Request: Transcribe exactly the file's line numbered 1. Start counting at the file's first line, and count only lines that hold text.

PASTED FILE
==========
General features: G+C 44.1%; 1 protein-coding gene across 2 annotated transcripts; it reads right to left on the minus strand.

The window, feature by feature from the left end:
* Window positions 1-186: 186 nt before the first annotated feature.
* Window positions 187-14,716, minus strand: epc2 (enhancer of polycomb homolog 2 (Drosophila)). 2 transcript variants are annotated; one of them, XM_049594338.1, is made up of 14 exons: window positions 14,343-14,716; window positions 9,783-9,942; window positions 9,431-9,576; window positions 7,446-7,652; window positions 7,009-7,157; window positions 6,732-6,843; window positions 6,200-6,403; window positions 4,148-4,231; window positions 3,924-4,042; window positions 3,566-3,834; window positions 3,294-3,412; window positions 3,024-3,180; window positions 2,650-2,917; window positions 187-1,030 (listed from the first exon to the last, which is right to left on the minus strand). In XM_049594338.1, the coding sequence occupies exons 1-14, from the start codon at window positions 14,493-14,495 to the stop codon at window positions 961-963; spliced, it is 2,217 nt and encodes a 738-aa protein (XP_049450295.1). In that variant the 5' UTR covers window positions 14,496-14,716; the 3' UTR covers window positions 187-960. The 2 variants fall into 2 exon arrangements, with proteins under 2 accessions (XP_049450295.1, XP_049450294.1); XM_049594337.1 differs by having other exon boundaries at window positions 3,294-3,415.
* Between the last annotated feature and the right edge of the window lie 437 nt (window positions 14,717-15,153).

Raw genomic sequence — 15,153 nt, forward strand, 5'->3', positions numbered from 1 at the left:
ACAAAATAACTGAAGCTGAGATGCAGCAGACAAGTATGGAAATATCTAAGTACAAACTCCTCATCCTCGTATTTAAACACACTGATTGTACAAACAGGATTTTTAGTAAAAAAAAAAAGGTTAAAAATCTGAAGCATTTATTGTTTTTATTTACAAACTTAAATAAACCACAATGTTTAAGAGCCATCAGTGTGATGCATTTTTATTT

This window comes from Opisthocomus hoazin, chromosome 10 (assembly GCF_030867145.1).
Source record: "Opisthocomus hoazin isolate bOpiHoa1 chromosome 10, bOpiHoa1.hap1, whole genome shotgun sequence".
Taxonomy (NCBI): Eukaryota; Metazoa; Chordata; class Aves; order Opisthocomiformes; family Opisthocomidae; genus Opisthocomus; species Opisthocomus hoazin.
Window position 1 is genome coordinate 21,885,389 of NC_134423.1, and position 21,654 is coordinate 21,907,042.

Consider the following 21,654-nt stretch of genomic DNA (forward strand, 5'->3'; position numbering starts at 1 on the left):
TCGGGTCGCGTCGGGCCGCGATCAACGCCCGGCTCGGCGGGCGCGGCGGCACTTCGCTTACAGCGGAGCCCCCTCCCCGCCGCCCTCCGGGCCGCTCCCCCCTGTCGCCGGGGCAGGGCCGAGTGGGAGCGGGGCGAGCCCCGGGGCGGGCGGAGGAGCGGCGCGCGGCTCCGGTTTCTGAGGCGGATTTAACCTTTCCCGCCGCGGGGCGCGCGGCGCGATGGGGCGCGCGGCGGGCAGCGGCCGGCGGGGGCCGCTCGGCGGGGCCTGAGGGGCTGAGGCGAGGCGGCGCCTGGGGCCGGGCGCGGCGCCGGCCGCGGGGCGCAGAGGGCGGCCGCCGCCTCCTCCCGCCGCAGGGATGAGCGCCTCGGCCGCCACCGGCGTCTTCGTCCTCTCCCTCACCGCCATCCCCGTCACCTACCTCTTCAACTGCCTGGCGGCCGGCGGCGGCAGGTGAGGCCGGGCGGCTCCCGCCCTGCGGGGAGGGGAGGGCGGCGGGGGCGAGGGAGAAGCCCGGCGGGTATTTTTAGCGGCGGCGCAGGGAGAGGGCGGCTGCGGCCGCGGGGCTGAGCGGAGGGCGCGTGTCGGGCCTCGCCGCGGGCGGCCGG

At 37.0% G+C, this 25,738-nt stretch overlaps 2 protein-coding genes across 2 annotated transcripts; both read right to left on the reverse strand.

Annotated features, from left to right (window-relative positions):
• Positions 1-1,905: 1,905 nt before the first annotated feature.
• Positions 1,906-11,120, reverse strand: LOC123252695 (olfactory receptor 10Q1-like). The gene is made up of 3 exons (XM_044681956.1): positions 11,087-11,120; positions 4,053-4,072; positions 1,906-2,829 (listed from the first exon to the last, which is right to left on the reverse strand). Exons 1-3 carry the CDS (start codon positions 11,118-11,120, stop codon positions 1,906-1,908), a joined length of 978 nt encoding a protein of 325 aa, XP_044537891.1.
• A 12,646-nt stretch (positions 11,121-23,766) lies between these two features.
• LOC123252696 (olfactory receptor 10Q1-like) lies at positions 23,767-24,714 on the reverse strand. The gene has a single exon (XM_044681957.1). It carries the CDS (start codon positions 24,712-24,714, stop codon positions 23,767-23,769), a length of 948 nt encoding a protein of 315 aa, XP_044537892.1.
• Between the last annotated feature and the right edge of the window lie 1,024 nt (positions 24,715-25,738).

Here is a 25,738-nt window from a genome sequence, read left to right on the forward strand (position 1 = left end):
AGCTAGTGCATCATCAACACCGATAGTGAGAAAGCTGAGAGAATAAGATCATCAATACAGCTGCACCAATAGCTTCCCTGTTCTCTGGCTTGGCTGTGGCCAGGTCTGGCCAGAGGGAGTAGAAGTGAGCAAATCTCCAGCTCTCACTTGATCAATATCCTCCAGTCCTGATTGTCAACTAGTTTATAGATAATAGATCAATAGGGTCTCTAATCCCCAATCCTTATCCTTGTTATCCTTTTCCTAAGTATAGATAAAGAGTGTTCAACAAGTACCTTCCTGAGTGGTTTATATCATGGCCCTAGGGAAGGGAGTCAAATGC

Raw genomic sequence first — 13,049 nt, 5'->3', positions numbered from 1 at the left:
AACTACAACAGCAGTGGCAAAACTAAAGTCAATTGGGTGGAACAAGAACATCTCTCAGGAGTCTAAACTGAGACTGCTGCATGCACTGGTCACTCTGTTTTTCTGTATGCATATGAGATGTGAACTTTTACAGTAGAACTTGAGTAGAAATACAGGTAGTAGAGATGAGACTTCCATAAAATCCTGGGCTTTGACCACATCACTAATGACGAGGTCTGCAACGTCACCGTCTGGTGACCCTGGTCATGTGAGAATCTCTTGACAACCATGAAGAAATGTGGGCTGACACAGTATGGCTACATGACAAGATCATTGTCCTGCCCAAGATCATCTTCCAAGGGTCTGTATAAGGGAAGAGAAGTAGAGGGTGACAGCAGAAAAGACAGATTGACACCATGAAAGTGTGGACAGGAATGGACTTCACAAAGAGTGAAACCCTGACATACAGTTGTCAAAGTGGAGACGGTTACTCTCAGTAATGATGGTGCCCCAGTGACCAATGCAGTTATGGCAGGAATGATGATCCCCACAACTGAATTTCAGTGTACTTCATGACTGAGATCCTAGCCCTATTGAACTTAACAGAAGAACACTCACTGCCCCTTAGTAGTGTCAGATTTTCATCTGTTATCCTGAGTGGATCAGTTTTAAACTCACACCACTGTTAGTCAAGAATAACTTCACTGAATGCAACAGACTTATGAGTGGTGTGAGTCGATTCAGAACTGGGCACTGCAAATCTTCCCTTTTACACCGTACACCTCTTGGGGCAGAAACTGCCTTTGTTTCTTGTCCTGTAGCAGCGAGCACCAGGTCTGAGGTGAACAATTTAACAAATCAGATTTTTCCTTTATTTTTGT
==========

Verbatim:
General features: G+C 44.1%; 1 protein-coding gene across 2 annotated transcripts; it reads right to left on the minus strand.